From coleslaw and kimchi to this Thai “Bland” Soup and salads, cabbage is a versatile vegetable that adds crunch, flavor, and good nutrition. Cabbage is a good source of fiber, folate, and vitamin C, and it contains antioxidants that promote good health.
Hi, I’m Ben, a senior in nutrition from Boston University. A few weeks ago, Janice gave me and my fellow B.U. intern, Brett, a challenge. She had two Napa cabbages in her refrigerator that she got from her Community Supported Agriculture (CSA), and she wanted us to create a recipe with them.
Immediately, I thought of one of my favorite Thai dishes from my childhood growing up in Bangkok for “bland soup.” It is a simple recipe that my Grandma loves to make for breakfast. Janice gave us the thumbs up and Brett and I took the reins in the kitchen. We were a little nervous since this was the first time we had created and tested a recipe on our own, but we were up for the challenge!
- Two 32-ounce cartons all-natural chicken broth
- 1½ cups water
- 16 ounces carrots, peeled and sliced into 1-inch pieces
- 1 small onion, cut into ½-inch pieces
- 2 tablespoons reduced-sodium soy sauce
- 3 cloves garlic, crushed
- One 1-inch knob fresh ginger root, sliced into ⅛-inch coins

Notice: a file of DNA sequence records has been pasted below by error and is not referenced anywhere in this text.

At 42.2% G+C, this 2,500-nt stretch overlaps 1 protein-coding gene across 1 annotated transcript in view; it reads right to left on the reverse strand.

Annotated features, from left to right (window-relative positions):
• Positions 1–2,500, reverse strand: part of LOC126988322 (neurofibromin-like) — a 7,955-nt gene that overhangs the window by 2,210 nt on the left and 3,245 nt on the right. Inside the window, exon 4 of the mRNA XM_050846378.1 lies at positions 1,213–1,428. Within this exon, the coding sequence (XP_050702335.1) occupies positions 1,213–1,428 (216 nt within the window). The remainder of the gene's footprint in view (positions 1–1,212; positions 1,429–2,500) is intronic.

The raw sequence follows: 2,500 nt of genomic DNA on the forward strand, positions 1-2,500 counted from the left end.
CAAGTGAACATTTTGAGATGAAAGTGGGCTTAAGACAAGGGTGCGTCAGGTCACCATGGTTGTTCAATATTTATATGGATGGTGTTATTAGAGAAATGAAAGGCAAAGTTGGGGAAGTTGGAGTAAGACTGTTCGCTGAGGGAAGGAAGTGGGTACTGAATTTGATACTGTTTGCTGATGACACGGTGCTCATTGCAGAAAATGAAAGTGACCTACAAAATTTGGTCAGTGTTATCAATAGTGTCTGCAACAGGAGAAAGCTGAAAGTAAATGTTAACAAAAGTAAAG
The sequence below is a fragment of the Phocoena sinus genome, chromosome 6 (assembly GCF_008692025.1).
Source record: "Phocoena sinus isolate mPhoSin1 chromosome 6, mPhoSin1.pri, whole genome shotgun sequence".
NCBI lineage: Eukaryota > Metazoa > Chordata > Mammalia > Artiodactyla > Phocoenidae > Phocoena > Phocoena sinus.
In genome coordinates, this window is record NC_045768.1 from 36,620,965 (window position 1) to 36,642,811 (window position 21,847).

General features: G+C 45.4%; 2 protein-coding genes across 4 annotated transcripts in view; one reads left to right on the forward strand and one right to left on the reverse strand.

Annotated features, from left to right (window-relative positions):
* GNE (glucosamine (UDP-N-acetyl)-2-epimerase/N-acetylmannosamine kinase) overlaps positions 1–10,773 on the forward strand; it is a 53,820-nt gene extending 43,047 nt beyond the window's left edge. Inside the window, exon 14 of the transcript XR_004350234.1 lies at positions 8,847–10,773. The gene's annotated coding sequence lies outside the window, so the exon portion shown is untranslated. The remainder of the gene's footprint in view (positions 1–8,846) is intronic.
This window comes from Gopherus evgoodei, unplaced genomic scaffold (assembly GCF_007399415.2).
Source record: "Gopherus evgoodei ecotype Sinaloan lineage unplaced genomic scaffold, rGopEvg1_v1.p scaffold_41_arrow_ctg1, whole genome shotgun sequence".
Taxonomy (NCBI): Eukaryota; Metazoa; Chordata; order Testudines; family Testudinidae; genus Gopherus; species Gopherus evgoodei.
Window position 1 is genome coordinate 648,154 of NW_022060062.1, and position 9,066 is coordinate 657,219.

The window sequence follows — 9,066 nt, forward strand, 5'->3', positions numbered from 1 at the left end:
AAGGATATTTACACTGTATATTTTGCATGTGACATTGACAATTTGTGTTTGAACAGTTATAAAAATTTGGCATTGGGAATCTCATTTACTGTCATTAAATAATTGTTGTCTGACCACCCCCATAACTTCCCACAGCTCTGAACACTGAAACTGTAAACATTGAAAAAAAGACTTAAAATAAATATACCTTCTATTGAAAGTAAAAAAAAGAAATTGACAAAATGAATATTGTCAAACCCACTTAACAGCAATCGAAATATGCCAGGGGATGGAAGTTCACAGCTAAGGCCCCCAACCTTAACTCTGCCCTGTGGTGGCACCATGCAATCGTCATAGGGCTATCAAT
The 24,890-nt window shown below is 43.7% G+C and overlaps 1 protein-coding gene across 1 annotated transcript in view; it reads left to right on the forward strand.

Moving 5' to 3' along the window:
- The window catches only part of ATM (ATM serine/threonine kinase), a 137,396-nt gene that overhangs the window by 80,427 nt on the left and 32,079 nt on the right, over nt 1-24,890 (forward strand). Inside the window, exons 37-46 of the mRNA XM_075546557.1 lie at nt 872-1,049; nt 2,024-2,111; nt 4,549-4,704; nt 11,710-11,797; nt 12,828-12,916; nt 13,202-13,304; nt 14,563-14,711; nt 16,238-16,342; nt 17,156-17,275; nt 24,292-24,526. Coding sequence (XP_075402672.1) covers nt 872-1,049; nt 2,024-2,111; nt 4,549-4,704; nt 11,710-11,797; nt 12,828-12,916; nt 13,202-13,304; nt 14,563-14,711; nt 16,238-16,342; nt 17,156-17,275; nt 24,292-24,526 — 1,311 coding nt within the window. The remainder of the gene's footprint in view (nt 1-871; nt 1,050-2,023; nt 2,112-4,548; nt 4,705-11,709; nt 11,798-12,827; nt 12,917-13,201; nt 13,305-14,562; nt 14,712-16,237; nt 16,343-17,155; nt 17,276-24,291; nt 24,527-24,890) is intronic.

- 1 medium Napa cabbage, sliced into 1-inch ribbons (about 2 pounds)
- 1 pound cooked boneless, skinless chicken breast (we used frozen leftover chicken)
- 2 green onions, thinly sliced
- Add the chicken broth, water, carrots, onion, soy sauce, garlic, and ginger to a large Dutch oven or saucepan. Cover, bring to a boil over medium-high heat, and cook at a low boil for 15 minutes.
- Add the cabbage and chicken, reduce heat, and simmer, covered, until the carrots are tender, about 45 minutes.
- Serve in individual bowls and top with the green onions.
The base of the soup consists of a few simple ingredients: chicken broth, onions, garlic, and soy sauce. This basic starting point acts as a blank canvas for the rest of the soup. Cabbage and carrots are usually two main additions to the soup, however you can add whatever veggies, meat, or fish you choose. Some ingredients I have added to this Thai breakfast soup include chicken, tofu, egg, zucchini, potatoes, and Chinese celery.
For our soup we decided to add the cabbage and carrot as well as leftover cooked chicken and slice ginger root. The magic behind the “bland soup” is that each batch tastes different from the last depending on what you decide to add to it. I love experimenting with new flavors and ingredients, which definitely adds to the fun of making this dish. I always look forward to trying it once it is all finished!
In Thailand, we eat this soup with rice. What would you add to your own bland soup? Leave a comment below so we can try your version!